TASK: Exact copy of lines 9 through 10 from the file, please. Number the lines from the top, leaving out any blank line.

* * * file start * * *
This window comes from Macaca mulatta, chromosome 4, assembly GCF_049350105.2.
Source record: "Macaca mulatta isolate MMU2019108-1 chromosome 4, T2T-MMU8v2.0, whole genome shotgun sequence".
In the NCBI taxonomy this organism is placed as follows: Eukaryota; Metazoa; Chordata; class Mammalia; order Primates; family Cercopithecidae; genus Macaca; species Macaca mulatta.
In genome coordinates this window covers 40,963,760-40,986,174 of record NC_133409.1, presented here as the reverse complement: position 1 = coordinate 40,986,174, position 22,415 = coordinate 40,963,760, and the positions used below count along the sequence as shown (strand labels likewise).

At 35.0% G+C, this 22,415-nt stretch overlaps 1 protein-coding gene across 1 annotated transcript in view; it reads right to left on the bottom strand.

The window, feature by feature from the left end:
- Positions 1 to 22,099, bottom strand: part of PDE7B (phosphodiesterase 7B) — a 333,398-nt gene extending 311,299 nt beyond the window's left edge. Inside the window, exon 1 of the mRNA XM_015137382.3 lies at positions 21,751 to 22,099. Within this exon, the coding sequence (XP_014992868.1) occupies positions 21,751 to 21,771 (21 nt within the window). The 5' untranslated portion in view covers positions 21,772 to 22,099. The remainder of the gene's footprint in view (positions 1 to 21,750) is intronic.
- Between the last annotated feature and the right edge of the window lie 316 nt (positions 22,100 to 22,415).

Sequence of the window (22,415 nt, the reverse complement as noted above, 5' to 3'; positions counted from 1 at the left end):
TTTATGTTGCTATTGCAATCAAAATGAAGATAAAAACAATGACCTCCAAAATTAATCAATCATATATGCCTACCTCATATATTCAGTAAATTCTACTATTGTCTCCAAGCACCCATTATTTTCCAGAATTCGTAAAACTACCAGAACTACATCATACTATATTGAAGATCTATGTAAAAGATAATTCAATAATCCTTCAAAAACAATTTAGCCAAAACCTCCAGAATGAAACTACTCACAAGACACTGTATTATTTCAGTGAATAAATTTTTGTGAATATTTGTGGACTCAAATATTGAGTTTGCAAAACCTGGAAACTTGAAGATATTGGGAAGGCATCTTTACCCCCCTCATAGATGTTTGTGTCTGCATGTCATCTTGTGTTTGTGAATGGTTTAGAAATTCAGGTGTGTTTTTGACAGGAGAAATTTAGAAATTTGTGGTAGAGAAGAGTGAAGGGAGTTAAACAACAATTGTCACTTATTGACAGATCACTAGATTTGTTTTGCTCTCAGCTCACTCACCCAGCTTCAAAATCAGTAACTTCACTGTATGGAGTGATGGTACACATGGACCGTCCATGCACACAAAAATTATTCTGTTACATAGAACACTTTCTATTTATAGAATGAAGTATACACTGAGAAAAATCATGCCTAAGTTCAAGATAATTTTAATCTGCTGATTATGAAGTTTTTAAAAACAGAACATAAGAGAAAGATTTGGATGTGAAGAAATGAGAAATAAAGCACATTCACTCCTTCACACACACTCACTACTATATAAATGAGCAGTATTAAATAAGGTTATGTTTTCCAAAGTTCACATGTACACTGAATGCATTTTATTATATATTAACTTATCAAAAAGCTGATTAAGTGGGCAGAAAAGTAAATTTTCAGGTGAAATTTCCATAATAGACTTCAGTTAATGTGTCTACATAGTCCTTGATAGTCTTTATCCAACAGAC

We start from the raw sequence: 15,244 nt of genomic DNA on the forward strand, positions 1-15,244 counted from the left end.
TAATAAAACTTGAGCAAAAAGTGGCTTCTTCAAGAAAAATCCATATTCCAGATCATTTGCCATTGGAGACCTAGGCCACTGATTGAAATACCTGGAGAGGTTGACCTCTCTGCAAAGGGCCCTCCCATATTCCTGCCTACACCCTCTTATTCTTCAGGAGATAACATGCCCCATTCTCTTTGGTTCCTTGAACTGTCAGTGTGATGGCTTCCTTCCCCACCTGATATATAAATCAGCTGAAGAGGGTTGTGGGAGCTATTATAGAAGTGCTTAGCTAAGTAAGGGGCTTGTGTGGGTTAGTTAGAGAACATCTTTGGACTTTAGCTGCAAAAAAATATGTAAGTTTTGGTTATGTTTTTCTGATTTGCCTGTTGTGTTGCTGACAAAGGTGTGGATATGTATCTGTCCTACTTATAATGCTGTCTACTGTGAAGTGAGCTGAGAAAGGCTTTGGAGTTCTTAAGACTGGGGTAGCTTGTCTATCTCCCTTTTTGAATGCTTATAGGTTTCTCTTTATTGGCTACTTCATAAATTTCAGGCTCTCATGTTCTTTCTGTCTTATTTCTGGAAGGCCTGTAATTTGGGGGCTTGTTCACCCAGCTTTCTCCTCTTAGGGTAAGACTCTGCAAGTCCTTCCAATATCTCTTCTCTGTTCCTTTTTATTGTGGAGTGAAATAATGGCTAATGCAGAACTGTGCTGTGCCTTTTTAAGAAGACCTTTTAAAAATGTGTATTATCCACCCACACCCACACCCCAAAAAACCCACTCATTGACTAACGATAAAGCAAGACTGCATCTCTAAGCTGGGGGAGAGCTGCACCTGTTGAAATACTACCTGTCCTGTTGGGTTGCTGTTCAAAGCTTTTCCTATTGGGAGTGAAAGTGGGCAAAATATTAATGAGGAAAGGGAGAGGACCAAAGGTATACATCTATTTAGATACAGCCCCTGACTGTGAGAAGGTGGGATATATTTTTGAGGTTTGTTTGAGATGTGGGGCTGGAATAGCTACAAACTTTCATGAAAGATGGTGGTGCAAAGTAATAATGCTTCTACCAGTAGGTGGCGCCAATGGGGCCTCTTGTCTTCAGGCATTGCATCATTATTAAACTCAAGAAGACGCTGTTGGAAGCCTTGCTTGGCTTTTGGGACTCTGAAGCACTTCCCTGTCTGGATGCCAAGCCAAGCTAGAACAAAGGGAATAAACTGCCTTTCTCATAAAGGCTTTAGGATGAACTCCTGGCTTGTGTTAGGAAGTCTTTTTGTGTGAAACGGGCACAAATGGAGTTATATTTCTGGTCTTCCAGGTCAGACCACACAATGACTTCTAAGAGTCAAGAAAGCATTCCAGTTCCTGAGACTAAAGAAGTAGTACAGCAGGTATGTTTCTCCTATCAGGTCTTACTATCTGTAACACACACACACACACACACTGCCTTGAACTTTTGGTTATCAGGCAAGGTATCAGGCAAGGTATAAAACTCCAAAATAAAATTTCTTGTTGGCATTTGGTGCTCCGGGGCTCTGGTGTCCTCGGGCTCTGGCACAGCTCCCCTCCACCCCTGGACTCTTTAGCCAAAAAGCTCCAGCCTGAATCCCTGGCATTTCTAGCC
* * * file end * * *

Sequence of the window (22,415 nt, the reverse complement as noted above, 5' to 3'; positions counted from 1 at the left end):
TTTATGTTGCTATTGCAATCAAAATGAAGATAAAAACAATGACCTCCAAAATTAATCAATCATATATGCCTACCTCATATATTCAGTAAATTCTACTATTGTCTCCAAGCACCCATTATTTTCCAGAATTCGTAAAACTACCAGAACTACATCATACTATATTGAAGATCTATGTAAAAGATAATTCAATAATCCTTCAAAAACAATTTAGCCAAAACCTCCAGAATGAAACTACTCACAAGACACTGTATTATTTCAGTGAATAAATTTTTGTGAATATTTGTGGACTCAAATATTGAGTTTGCAAAACCTGGAAACTTGAAGATATTGGGAAGGCATCTTTACCCCCCTCATAGATGTTTGTGTCTGCATGTCATCTTGTGTTTGTGAATGGTTTAGAAATTCAGGTGTGTTTTTGACAGGAGAAATTTAGAAATTTGTGGTAGAGAAGAGTGAAGGGAGTTAAACAACAATTGTCACTTATTGACAGATCACTAGATTTGTTTTGCTCTCAGCTCACTCACCCAGCTTCAAAATCAGTAACTTCACTGTATGGAGTGATGGTACACATGGACCGTCCATGCACACAAAAATTATTCTGTTACATAGAACACTTTCTATTTATAGAATGAAGTATACACTGAGAAAAATCATGCCTAAGTTCAAGATAATTTTAATCTGCTGATTATGAAGTTTTTAAAAACAGAACATAAGAGAAAGATTTGGATGTGAAGAAATGAGAAATAAAGCACATTCACTCCTTCACACACACTCACTACTATATAAATGAGCAGTATTAAATAAGGTTATGTTTTCCAAAGTTCACATGTACACTGAATGCATTTTATTATATATTAACTTATCAAAAAGCTGATTAAGTGGGCAGAAAAGTAAATTTTCAGGTGAAATTTCCATAATAGACTTCAGTTAATGTGTCTACATAGTCCTTGATAGTCTTTATCCAACAGAC